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The GameStop trading frenzy has morphed from an insane market story to a political one as well. Regulatory sources tell me that Wall Street’s top cop, the Securities and Exchange Commission, is eyeing a possible market manipulation case over the tremendous run-up in shares that turned a penny stock into the next Amazon nearly overnight.
That sounds like a big deal until you realize that bringing the case would be the regulatory equivalent of the Jets winning the Super Bowl.
Possible . . . but highly, highly unlikely.
Sorry for all you good people out there who think there’s an easy fix to the craziness.
There isn’t. In fact, there is nothing but downside to investigating and then “fixing” the GameStop imbroglio through regulation. That’s even as the frenzy continues to grow, with amateur investors using the Robinhood trading app and coordinating their work on Reddit message boards to drive up other company stock prices.
Let’s start with the investigation part of it. Regulatory sources with knowledge of the SEC’s activities say the commission will be looking at traders hyping shares of GameStop, BlackBerry, AMC — all the names you have been reading about — on message boards. The alleged fraud being a classic pump and dump: selling stocks after they’ve reached highs based on touts.
Robinhood officials are expecting the SEC to ask for its so-called “blue sheets” — data that include client info that allows investigators to see who traded what and when.
The case, according to one of these sources, could be put together like a traditional insider-trading case: See when the trades were made in relation to the message-board touting.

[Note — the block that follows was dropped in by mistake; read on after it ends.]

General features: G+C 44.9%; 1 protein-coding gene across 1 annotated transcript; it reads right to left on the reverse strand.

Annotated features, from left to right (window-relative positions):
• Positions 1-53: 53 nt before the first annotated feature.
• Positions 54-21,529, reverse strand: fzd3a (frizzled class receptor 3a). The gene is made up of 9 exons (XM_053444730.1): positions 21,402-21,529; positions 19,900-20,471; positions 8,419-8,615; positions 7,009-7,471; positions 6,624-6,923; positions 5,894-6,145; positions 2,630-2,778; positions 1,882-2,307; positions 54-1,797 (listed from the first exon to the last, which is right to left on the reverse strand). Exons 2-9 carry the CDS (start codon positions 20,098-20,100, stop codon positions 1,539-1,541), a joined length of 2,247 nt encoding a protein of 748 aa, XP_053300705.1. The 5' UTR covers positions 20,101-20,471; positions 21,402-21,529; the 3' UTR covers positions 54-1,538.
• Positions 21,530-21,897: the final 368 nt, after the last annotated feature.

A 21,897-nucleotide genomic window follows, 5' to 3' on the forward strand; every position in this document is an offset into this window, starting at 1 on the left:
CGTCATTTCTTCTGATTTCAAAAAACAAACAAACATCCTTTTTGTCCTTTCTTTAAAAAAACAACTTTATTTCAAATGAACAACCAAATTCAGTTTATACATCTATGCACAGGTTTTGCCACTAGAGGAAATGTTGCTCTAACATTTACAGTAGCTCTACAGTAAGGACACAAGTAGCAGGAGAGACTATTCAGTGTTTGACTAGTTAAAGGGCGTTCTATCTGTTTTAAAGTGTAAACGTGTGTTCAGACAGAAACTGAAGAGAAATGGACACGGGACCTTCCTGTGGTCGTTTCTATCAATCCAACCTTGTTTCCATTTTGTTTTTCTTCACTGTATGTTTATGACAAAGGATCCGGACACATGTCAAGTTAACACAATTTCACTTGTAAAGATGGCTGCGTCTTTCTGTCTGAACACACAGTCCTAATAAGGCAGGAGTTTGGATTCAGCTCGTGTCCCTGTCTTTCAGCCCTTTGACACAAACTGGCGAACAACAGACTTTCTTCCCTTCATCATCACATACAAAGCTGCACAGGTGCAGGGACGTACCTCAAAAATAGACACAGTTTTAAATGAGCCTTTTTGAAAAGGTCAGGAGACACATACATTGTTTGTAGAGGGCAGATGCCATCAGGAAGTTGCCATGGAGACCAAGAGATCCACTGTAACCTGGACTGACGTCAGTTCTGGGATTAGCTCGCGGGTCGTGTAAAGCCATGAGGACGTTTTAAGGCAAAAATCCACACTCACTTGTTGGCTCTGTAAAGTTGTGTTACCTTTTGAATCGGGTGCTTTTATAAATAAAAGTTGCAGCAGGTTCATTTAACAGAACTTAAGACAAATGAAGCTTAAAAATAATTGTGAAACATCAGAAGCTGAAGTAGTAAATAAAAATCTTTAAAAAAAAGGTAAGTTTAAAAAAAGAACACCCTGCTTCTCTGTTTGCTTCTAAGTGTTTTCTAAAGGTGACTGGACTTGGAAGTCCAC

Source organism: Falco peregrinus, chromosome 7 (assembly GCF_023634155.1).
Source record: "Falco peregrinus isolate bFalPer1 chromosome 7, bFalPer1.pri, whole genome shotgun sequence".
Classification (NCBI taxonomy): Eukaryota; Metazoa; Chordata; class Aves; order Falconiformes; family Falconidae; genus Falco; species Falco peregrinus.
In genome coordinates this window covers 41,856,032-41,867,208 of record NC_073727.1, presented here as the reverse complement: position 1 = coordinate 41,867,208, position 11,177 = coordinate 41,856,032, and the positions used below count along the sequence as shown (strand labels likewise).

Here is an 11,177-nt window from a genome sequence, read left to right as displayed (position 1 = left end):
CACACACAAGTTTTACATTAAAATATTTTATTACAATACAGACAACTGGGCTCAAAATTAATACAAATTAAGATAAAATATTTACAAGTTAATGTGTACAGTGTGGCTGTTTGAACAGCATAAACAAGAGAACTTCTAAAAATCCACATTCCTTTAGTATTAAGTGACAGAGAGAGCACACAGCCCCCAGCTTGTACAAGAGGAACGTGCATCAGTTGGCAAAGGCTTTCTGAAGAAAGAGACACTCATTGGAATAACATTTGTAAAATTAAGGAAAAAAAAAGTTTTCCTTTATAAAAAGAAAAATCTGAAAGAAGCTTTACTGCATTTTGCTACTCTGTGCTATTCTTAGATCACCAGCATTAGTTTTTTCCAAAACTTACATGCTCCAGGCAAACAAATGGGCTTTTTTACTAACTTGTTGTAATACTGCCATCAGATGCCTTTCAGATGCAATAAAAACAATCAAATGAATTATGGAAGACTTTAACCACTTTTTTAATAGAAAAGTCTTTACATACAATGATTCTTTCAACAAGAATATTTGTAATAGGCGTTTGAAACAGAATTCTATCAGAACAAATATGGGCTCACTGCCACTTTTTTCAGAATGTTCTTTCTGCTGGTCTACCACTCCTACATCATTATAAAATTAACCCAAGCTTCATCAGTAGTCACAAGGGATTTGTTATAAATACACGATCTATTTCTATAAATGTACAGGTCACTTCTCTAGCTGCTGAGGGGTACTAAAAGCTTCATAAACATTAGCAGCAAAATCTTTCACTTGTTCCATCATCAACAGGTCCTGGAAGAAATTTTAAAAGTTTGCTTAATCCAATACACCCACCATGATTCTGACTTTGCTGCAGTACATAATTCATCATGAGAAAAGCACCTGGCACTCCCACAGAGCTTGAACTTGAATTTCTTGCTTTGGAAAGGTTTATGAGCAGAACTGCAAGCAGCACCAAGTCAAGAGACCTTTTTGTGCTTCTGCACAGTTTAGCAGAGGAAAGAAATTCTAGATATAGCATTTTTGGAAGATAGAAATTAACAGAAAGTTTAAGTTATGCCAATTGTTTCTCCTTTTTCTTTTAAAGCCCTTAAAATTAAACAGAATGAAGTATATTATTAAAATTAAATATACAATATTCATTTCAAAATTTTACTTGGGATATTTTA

Sounds like an easy market-manipulation case, right?
First, realize that ordinary manipulation cases are notoriously difficult to bring. The SEC needs to show intent — that traders were intentionally lying as opposed to being true believers and touting their positions before they sold at a profit.
Some millennial trading on his Robinhood account in his mom’s basement apartment might really believe BlackBerry is on the verge of making a big comeback and he can’t wait to share his enthusiasm on Reddit.
There are other hurdles. Previous SEC investigations into insider trading were aided immensely using wiretaps on major market players, like Raj Rajaratnam of the Galleon Group. The SEC knew who it was going after by linking trades before market events to certain people’s accounts and taping them discussing the fraud.
The SEC really doesn’t know who is on the Reddit message boards, where fake- named trolls are in abundance. Then linking those trolls to actual trades will be the next, virtually impossible step before determining whether the tout was lying to make a quick buck through a pump and dump, or just lucky.
“It’s going to take years to sort out who these people hyping stocks are, and then link them to a trade,” said one former SEC official. “Then you got to figure out if they’re really fraudsters or just a bunch of knuckleheads spewing nonsense.”
Of course, knuckleheads touting stocks can cause real damage. Many average people read those same touts on Reddit and bought shares of GameStop when it hovered near $500 on the hype that people will be flooding back to malls to buy computer games.
That wasn’t the case pre-COVID, so it’s probably not going to be the case once the pandemic is over. Notice how GameStop Thursday traded down a couple hundred points from its highs in just a few hours, roasting more than a few day traders.
Again, the knee jerk will be to investigate (even if it turns up nothing) and regulate, which will probably lead to some dumb decisions like ending short-selling or profiting when stocks fall.
None of this will address the problem of why people are susceptible to stock-market hype, for which there is a cure, albeit a painful one and outside the power of government regulators: learning there are consequences to taking risks, such as losing money.
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